Before the client was fatigued, now she is able to go to the farmer’s market on a Saturday morning, take her child for a hike in the mountains, and spend more time with friends at the local casino (true story).
As a natural consequence, new thoughts are appearing, opportunities for change are more likely, not to mention that the client feels less of the negativity that comes with emotional struggles, and more positive about her health. She feels better because she is better.
A New Synergy: Chinese Medicine and Psychotherapy
The possibilities of combining Chinese medicine with other forms of therapeutic intervention are very exciting. As an example, when done properly, Chinese medicine and forms of psychotherapy actually augment each other’s success.
Because physical problems can function as barriers to therapeutic progress, I encourage psychotherapists to refer to a Doctor of Oriental Medicine (DOM) once a client is relatively stable (we are outpatient practitioners, after all!).
As an example, I recall a case of bi-polar, in which the client presented with a number of physical symptoms. The client was already working with a psychotherapist to address the details of mental and emotional factors, many of them formed by recent stressors—loss of a job, returning to the parents home, and a lack of emotional support from friends and family. However the client was further beaten down by insomnia, dizziness, constipation—and subsequent irritability—and muscular spasms/tightness.
Not only are these symptoms amenable to CM treatment, they indicate a pattern of disharmony that includes mental-emotional imbalance. Interestingly, this pattern did not have to be termed “bi-polar”. In this case, the client was relieved to learn that many of her symptoms could be addressed from the perspective of recent emotional stress, without having to say that her bi-polar was becoming uncontrolled. This actually worked clinically. By shifting perspective, her symptoms became both treatable and less threatening.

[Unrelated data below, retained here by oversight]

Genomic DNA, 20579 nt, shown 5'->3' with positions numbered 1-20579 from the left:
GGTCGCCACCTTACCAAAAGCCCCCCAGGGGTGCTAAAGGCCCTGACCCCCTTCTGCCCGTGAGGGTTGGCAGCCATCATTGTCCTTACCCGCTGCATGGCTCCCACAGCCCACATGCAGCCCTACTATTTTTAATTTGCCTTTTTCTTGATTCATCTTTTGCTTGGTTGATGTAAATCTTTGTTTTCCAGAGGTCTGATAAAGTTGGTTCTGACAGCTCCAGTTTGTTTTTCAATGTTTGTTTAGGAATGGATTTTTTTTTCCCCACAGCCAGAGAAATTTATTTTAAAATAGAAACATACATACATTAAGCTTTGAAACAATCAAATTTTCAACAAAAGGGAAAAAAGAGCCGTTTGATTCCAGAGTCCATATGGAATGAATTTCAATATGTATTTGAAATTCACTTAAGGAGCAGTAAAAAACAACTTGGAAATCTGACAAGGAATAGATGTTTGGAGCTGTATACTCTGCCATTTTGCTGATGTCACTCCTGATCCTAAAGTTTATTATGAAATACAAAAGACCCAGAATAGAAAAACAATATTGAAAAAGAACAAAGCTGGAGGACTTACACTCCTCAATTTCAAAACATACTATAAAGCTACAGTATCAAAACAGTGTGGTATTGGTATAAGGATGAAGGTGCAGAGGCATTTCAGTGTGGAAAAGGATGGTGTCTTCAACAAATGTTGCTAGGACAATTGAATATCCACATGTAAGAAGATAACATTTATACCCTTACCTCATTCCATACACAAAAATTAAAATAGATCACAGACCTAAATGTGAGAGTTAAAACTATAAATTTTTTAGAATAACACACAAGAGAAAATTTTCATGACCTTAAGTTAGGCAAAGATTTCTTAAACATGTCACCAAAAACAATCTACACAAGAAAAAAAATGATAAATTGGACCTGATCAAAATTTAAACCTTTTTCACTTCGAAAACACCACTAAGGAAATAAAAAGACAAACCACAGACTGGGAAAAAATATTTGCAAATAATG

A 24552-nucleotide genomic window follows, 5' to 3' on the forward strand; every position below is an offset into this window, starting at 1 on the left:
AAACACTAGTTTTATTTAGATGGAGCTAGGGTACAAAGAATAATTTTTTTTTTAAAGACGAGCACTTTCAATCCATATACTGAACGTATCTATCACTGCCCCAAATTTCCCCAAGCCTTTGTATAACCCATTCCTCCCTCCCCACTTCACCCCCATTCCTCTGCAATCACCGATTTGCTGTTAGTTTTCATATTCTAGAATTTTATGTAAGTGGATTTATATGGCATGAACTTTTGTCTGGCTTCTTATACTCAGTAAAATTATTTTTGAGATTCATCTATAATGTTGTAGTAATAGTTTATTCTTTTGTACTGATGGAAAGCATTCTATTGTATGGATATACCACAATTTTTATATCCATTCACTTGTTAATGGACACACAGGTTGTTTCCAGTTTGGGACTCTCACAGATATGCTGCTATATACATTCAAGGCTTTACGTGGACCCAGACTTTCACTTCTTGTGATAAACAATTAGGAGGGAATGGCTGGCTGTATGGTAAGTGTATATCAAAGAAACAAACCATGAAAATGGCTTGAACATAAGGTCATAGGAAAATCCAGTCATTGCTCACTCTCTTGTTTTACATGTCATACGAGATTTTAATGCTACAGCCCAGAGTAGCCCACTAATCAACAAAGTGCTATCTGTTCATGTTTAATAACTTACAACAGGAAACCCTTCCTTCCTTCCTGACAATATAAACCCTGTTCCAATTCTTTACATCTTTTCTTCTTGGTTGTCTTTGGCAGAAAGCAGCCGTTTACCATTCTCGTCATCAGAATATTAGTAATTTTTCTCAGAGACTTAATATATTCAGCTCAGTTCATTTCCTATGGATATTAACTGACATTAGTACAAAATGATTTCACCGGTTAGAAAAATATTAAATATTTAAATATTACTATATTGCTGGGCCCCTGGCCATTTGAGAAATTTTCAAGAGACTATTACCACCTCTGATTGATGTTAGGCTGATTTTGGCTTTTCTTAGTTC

With the exception of personality disorders, mental health conditions usually have physical components and vice-versa. However, exploring and treating the physical in a professional manner requires a trained medical practitioner. Psychotherapists don’t (and should not) ask about a client’s appetite or bowel movements. And as you now know, digestion is related to anxiety. It may also be related to depression, insomnia, bi-polar, and even ADD/ADHD.
Chinese Medicine and Mental Health
There is enormous potential contribution from CM to the field of mental health. It takes neither the stance of psychiatry nor psychotherapy, being in some senses an amalgamation of both. In the ongoing process towards wellness, the fact that physical symptoms can be defined and assigned meaning contributes to both tangible progress and a feeling from the client that there is order where before was chaos. Due to the use of symbol and metaphor, this process is comprehensible and not so “medicalized”. There is greater access to hope and self-understanding.
Should the client wish to work with both a psychotherapist and Doctor of Oriental Medicine, all the better. This can truly be a perfect union that addresses the client’s issues with an integrated, powerful collaboration. From the professional perspective, it is possible to have a harmonious, respectful relationship between a psychotherapist and DOM, as each contributes something unique, with their roles being well defined and different in scope of practice. Broadly speaking, mental health is unique in its demands. With so many factors affecting a client’s state of mind, it would be of benefit if we could increase professional community and synergy along with the breadth of available services, including Chinese medicine.
Dr. Jesse Hoover, DOM, can be reached at (505) 690-9317, and his website is acornacupuncture.com